Swamidass recently responded to a critic of his approach at PS titled “The Theological Hypothesis of Adam in Science?”, by stating: “Of course, the hypothesis of Adam and Eve is a theological hypothesis. No one disputes this, or at least they shouldn’t.” https://discourse.peacefulscience.org/t/the-theological-hypothesis-of-adam-in-science/4437/14 Yet Swamidass himself has spoken about what he calls “the Science of Adam,” saying, “This last year, 2017 till now, we have been reworking the science of Adam,” which seems to put him in a dispute with … himself. http://peacefulscience.org/reworking-adam/ How can he hold this rather apparent contradiction in his own mind and at the same time pretend to others that there is no contradiction in what he writes? Swamidass appears to want to have his cake and eat it too in framing his particular non-mainstream evangelical brand of ‘natural science & religion’ discourse, perhaps as a result of having been raised in a YECist atmosphere.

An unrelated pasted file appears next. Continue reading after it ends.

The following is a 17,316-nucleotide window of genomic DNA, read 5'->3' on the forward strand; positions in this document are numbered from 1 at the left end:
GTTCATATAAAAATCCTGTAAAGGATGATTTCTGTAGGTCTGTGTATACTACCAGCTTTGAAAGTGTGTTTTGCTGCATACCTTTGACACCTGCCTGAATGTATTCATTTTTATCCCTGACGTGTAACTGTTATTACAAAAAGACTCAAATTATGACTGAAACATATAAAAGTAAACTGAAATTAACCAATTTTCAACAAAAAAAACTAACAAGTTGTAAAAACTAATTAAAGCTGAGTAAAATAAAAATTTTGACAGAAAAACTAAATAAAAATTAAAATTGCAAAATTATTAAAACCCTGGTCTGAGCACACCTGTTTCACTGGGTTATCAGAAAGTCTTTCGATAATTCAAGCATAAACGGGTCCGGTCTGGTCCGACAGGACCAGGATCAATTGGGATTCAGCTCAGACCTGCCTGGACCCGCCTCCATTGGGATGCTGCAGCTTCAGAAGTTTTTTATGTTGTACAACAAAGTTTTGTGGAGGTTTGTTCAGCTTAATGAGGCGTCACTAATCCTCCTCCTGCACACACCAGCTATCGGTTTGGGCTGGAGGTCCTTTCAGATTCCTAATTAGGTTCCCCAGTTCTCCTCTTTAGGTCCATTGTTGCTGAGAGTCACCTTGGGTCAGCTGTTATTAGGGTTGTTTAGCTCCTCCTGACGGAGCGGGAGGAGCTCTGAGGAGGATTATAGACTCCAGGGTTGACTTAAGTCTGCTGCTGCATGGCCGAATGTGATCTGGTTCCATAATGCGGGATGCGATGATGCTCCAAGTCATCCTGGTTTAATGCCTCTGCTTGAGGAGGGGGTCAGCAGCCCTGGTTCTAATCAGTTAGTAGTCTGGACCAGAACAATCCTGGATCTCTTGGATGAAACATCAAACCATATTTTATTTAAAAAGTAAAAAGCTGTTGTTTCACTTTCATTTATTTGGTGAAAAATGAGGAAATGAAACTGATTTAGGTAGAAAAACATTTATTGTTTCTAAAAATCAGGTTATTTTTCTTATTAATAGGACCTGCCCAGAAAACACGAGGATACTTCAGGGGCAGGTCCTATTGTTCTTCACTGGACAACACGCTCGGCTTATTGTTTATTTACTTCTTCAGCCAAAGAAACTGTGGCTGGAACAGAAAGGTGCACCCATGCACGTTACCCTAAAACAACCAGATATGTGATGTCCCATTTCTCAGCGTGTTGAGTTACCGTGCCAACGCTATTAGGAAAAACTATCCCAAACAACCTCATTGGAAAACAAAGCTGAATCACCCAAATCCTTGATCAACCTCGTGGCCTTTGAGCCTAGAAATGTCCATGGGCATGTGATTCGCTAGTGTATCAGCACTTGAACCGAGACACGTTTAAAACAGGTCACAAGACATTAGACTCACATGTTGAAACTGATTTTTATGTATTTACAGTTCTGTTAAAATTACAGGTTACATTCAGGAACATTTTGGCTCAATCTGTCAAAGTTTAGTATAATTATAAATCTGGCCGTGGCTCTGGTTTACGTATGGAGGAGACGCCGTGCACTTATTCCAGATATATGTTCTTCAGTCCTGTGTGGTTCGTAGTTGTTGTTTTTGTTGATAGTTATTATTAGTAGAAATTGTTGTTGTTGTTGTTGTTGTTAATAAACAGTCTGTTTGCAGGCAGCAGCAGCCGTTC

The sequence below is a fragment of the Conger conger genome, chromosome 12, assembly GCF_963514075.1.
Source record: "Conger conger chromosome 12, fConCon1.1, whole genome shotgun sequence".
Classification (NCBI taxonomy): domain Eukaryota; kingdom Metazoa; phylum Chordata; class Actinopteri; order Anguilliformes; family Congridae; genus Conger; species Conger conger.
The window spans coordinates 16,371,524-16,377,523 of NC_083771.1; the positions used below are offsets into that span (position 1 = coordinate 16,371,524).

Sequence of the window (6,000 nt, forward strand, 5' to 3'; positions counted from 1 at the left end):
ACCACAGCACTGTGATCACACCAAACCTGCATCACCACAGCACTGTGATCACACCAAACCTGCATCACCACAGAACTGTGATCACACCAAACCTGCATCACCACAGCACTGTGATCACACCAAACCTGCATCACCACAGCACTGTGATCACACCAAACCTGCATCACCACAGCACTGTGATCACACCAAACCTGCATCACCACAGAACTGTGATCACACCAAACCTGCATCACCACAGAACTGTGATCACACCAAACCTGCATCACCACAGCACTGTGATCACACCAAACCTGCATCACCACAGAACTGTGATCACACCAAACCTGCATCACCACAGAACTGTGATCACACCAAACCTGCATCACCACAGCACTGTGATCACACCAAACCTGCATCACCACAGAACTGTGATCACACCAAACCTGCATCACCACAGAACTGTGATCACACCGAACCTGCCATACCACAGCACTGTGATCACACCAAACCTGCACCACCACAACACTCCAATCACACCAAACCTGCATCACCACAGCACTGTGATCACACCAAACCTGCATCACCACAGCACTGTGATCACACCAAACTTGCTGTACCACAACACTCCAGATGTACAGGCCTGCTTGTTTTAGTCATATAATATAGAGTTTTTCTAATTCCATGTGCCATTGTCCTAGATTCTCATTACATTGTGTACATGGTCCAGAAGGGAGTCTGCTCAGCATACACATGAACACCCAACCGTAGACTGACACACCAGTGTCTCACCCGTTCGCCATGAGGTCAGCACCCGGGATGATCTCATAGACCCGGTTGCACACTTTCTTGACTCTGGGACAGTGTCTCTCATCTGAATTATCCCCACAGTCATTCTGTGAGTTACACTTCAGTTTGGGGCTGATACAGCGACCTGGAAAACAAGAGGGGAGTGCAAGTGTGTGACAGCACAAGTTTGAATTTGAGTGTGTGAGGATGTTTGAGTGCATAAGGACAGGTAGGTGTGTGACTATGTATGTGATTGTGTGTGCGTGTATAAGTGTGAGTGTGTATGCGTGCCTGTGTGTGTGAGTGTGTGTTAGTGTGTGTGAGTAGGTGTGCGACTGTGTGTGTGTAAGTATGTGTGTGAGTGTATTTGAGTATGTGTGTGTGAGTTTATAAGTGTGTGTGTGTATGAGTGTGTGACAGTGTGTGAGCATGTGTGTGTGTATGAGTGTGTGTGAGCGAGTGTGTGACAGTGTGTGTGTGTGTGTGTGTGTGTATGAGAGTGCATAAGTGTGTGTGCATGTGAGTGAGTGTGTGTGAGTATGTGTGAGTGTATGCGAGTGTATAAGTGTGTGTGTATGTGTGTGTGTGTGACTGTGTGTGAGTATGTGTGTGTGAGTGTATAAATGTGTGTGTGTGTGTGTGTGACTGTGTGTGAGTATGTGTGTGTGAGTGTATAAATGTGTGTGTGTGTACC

As anyone who has followed my comments about ‘Peaceful Science’ knows, aside from his thread manipulations in the Discourse system and sometimes bullying behaviour (confirmed at TSZ through his recent rule-violating actions here), I have major concerns with Swamidass’ seemingly contradictory and oftentimes confusing approach as a form of reactionary appeasement to the YECist community he represents religiously, if not scientifically. And it’s not like people didn’t already know that “Genetics is not Genealogy,” as he writes in the PSCF paper. The lack of a coherent philosophical basis for his project appears to lead Dr. Swamidass into making over-generalised and/or fuzzy statements that simply do not stand up under closer scrutiny. Unfortunately, to such legitimate criticism he usually just responds with a ‘nobody here but us natural scientists’ refrain, as if that supposedly solves the problem automatically by appeal to authority.